Backroads

The Glory Before the Heat…

It never stopped raining, but it never rained. The specter of droughts past never leaves you. Blowing dust, hollow-eyed cattle and the fear and uncertainty of watching an unyielding hot and hazy sky day after day looms in your mind just on the other side of every rain cloud. This winter never could make its mind up. It brought day after day of cold damp days. The kind of damp that melts the flesh off shivering livestock, but doesn’t replace it by growing any nourishing winter feed. Early freezes burned off the remaining summer grazing before Thanksgiving and no moisture followed it to spark off wild rye or anyone’s winter small grain crops. The specter was lurking…

Then one solid, wet, cold front blew through in late February followed by several warm days and like a pack of runners released by the starters pistol-shot, every creeping, hopping, growing thing was racing to the equinox.

I love when you sit on the ground in a winter pasture and see the silvery-green loops of bluebonnet leaves clinging to the dirt under the dried grass. It’s like when you were a kid and you knew mom and dad had hidden Christmas gifts in the closet that weren’t wrapped yet; hidden, waiting, but you knew it was there.

First the dandelions bolt, right along with every cruciferous winter vegetable in your garden. Maybe they are like early Texas settlers alert for spring raids by Comanches, because about the time the garden bolts, Indian Paintbrush appear. Not the hordes of it that bloom later, but isolated flowers blooming alone like advance scouts for the raiding party that’s coming.

I wish I knew the history of the Latin American Cemetery north of Nixon, but I do know phlox blooms there first, and the phlox that grows on that hill is a slightly more intensely red-pink than the phlox elsewhere. I don’t know whatever put it in my head, but it’s phlox that makes me think of Texas history and especially the Runaway Scrape. Every single spring when the phlox begins to bloom around the time of the fall of the Alamo, I think of the terrible news of the Alamo and Goliad massacres reaching Gonzales and the people in Gonzales burning their homes and fleeing east. What a heart-breaking time it must have been. It must have been cold at night in those camps of fleeing Texians…but there would have been phlox on the ground.

Plenty of other early comers are in the vanguard with the phlox. The five-petaled white blossoms of wild dewberries begin to fill the fence-lines and plum thickets along the draws look like foamy pale pink quinceanera decorations.
Baby calves seem to pop out of the ground like little blooms themselves, all shiny and new.

Still to come are the bluebonnets. The hurricane dumped nearly twenty inches of water on us right at bluebonnet-rain time, so this year’s bluebonnets should be spectacular. With them will come winecups, star aster, spiderwort, primrose and verbena-Spring’s pink and blue phase. When the heat comes, Texas will put on its yellow spring dress; black-eyed Susans, indian blanket, sunflowers and a zillion yellow composite flowers.
What aalll that means is…it’s picnic time! I love to set a pretty table under the oak tree in the pasture, complete with wine glasses and candles and feed friends and family while the breeze ruffles the wildflowers all around us. I’m thinking of recipes…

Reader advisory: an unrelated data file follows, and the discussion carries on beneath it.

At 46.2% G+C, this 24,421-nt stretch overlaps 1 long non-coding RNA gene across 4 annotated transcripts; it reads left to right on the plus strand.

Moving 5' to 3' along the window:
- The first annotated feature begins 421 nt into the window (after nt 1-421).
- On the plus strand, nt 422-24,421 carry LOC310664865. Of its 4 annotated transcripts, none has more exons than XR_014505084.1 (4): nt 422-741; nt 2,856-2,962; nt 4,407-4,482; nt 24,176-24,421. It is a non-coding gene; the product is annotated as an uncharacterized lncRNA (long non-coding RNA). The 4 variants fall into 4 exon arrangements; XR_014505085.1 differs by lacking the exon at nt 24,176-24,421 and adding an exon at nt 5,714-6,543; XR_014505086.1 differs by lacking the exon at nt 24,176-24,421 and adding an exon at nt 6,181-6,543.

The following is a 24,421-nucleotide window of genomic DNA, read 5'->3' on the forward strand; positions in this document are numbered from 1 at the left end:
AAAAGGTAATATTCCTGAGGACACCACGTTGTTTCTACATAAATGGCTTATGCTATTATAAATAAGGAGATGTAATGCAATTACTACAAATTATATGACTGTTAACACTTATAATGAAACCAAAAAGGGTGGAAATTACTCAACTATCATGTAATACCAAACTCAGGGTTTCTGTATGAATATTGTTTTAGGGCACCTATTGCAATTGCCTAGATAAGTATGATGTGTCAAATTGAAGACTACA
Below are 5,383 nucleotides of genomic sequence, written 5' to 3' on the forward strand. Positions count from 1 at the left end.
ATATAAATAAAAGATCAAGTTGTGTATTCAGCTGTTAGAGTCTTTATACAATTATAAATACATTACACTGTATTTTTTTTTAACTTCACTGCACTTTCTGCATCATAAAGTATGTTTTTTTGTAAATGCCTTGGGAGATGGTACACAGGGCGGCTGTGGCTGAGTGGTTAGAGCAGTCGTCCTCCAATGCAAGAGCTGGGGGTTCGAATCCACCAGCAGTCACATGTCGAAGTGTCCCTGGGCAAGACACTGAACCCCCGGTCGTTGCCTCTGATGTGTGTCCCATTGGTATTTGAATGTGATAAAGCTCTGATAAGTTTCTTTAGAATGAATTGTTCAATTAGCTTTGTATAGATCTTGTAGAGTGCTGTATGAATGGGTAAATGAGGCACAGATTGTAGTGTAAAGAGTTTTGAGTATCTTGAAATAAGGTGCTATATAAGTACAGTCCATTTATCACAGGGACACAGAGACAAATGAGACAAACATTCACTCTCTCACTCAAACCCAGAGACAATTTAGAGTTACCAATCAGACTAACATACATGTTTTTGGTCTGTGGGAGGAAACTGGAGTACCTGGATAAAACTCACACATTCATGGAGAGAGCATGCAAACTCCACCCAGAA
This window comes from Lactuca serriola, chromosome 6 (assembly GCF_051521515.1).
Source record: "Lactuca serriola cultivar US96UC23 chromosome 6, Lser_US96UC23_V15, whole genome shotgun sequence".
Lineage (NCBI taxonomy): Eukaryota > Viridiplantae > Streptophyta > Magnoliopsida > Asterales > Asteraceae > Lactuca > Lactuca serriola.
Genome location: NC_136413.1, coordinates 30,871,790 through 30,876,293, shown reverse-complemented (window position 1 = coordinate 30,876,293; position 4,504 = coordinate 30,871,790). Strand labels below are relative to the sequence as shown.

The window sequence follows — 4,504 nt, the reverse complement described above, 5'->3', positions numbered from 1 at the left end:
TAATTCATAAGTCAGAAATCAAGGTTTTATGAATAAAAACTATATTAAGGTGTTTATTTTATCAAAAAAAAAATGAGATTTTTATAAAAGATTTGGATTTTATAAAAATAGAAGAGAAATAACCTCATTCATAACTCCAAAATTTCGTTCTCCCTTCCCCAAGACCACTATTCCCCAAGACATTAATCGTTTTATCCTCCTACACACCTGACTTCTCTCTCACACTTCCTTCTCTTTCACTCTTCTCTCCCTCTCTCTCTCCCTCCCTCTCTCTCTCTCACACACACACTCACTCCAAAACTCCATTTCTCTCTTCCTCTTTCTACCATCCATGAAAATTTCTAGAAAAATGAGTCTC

Picnic time!

 

Backroads

Ya Never Know….

I love that my day is never scripted. Today we had a quick little call outside Nixon to shoe two ranch horses. I expected to see no one, but it so happened they were working cattle and half the neighborhood was there. I got a huge kick out of stalking my friend, Jeff Harvey, with my camera trying to capture  his cowboy handsomeness as he tried to duck behind the chute. I finally succeeded in ambushing him from behind a building. Jeff’s wife, Jennifer, has supported and encouraged my writing and I am grateful for their friendship.

Isn’t he a cutie?
Backroads · Musings and Misadventures

Crows, Cows and Horsehair

My brother made a profound remark to me recently. He is the head farrier for an international Thoroughbred stud and racing stable based in Ireland. Farriery has led his life around the globe, while it has allowed me to remain firmly planted in rural Texas. On a holiday trip home he said “I hate shoeing horses, but I love being a horse shoer.” I knew immediately what he meant.
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I have no love for stinking, muddy feet, tugging against a bored creature ten times my size or hard physical labor in oppressive South Texas summer heat. But there is a moment in every day that I stand and press my face into a horse’s shoulder, close my eyes and breathe in their dusty horse smell and listen to the sounds around me. A horse snorting the dirt out of it’s nose, a cow calling back an errant calf and always somewhere in the distance the conversations of crows. I think the soundtrack of my life is a soft “caw, caw” on the humming of the wind. It plays in the background every day and goes mostly unnoticed except for a few moments when I bother to be quiet and listen.

I never take money from someone I don’t like. I never take orders from anyone. I work on days of my choosing and arrive at the time of my preference. A rafter of wild turkeys lazily crossing a gravel road is about as close as I come to sitting in traffic. And every day I breathe in horsehair and listen to the music of cows and crows. I hate shoeing horses, but I love being a horse shoer.